And then…well then…we have two characters who really get this party and show started. The titular Drowsy Chaperone (Carrie Chastain), a care-free, hard drinking confidant to the aforementioned showgirl-bride-to-be Janet. Charged with looking after Janet, she spends the evening downing Gibsons, and not necessarily doing a good job of chaperoning. At one point, she actually sends Janet to look for Robert, because she wants to lie down because she’s “drowsy”. The ensuing scene is one that I won’t forget for quite some time. Adolpho (a shameless, physically gifted comic performance by Jeff Ketterman), a famous Latin lover of stage and screen that has been hired by Mr. Feldzig to ‘make love’ to the bride in order to break up the marriage, arrives in the room, and mistakes the Drowsy Chaperone for the bride. “I Am Adolpho” is one of the most entertaining numbers I’ve seen in years. This bizarre wooing scene between Adolpho and the Chaperone, is a showstopper. Ms. Chastain’s’ dynamic voice and strong presence and Mr. Ketterman’s timing and ability to play every last movement and moment to the hilt, is a masterclass in physical comedy. These are two performances that won’t be forgotten for quite some time and quite literally are worth the price of a ticket.
The main characters are supported by a solid ensemble of actors/singers/dancers, who bring a nice radiance to the Company numbers: Mary Stuart Price, Shelby Gray, Katie Kinman, Olivia Martin, Sam Couch.
The show is a beautiful homage to everything musical theatre. And being a Romantic Comedy, ends happily with not one wedding, but four!! The tunes are easy on the ears. Most notable are: “Show Off,” performed by radiantly by Ms. Canon & Company, executing what seems like a thousand costume changes. Ms. Chastain handles with great aplomb, “As We Stumble Along,” a ditty about alcoholism. “Toledo Surprise,” by the comedy duo of Mr. Behr and Mr. Craig, with the help of good strong voices of Mr. Potts, Ms. Harrington, and Ms. Dines, is a lot of fun. “Love is Always Lovely In The End,” performed by Ms. Dines and Mr. Mangum, is syrupy sweet, until you look at the subtext! And then we have Trix, the Aviatrix (a strong voiced Jess Harris Stiller), the Deus-ex-Machina of the show, who sings “I Do, I Do In The Sky”. The top of Act II begins with “Message From A Nightingale,” and although I prefer not to give anything away, is one of the funniest things I’ve seen in a long, long time. Ms. Harrington really shines in this number, supported by Ms. Chastain and Mr. Ketterman.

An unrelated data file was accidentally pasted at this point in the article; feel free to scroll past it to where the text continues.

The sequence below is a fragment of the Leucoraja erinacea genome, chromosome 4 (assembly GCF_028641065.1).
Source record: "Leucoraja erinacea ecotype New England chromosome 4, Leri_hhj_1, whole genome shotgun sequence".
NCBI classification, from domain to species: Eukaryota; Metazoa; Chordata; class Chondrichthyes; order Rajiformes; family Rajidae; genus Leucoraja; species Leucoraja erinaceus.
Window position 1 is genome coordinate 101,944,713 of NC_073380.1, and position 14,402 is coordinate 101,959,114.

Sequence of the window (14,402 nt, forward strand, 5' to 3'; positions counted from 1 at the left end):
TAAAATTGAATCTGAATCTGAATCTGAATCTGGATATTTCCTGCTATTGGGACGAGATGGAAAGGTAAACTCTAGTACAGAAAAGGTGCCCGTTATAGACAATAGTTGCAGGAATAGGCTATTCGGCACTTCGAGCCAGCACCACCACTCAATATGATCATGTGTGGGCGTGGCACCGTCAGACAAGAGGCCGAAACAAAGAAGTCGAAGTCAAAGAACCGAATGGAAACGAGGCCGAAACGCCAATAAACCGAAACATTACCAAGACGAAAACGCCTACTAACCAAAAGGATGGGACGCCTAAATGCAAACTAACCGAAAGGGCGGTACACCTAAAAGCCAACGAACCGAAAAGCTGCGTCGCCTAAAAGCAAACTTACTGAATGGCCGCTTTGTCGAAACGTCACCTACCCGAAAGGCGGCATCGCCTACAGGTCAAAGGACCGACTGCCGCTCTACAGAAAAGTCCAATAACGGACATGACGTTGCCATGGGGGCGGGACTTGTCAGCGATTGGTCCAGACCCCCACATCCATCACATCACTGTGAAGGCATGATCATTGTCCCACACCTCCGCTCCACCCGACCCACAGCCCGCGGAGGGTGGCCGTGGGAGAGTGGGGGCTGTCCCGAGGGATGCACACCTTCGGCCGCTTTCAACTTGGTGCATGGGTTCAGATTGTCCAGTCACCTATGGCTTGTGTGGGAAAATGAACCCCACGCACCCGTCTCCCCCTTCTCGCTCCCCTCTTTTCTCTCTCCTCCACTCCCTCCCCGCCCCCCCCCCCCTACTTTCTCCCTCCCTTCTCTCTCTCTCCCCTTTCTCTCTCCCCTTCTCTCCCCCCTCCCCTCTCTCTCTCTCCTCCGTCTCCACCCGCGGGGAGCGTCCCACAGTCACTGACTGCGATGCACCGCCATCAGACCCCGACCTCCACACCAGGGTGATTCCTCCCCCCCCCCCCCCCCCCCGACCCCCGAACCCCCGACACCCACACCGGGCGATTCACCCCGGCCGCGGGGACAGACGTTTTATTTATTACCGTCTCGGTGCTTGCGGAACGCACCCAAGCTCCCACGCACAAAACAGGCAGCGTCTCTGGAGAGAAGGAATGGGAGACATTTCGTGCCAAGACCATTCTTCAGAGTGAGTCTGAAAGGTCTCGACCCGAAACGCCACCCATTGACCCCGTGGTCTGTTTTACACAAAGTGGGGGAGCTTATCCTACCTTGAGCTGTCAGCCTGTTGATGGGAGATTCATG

The book is as clever and as well written as anything that’s come along in years, harkening back to the team of Burt Shevelove and Larry Gelbart. The use of vaudeville rhythms and puns with some visual gags with blindfolds, roller skates, rolling pins, an airplane, a murphy bed that comes in and out with ease, had me almost in the aisles. At one point I laughed so hard, my jaw popped. Take that as a compliment.
Janet Morris directs this cast so well that her hand could not be seen anywhere. Effortless and well done. Choreographer Sara Drake Budd leads her cast admirably through numbers, using their talents to great effect, notably Ms. Canon, in a graceful ballet turn with Mr. Billings on roller skates (“Accident Waiting To Happen”) and Ms. Harrington in “Toledo Surprise” The small combo was led by Musical Director Doug Jones.
As The Man in Chair tells us, sometimes theatre is just meant to entertain, and musical theatre of the old days with popular music can do that. It is simple and pleasant and takes our minds off of the troubles at hand. Pure escape.
The Drowsy Chaperone
May 12, 13, 14, 19, 20 at 8:00pm
May 21 at 2:00pm.
Clarksville Little Theatre
301 E. Montgomery Avenue
J. Barrett Cooper is an actor, director, instructor, and fight director. In Louisville, he has worked for Actor’s Theatre, Kentucky Opera, Kentucky Shakespeare, Bunbury Theatre, Walden Theatre among other, and was the Founding Producing Artistic Director of Savage Rose Classical Theatre Company.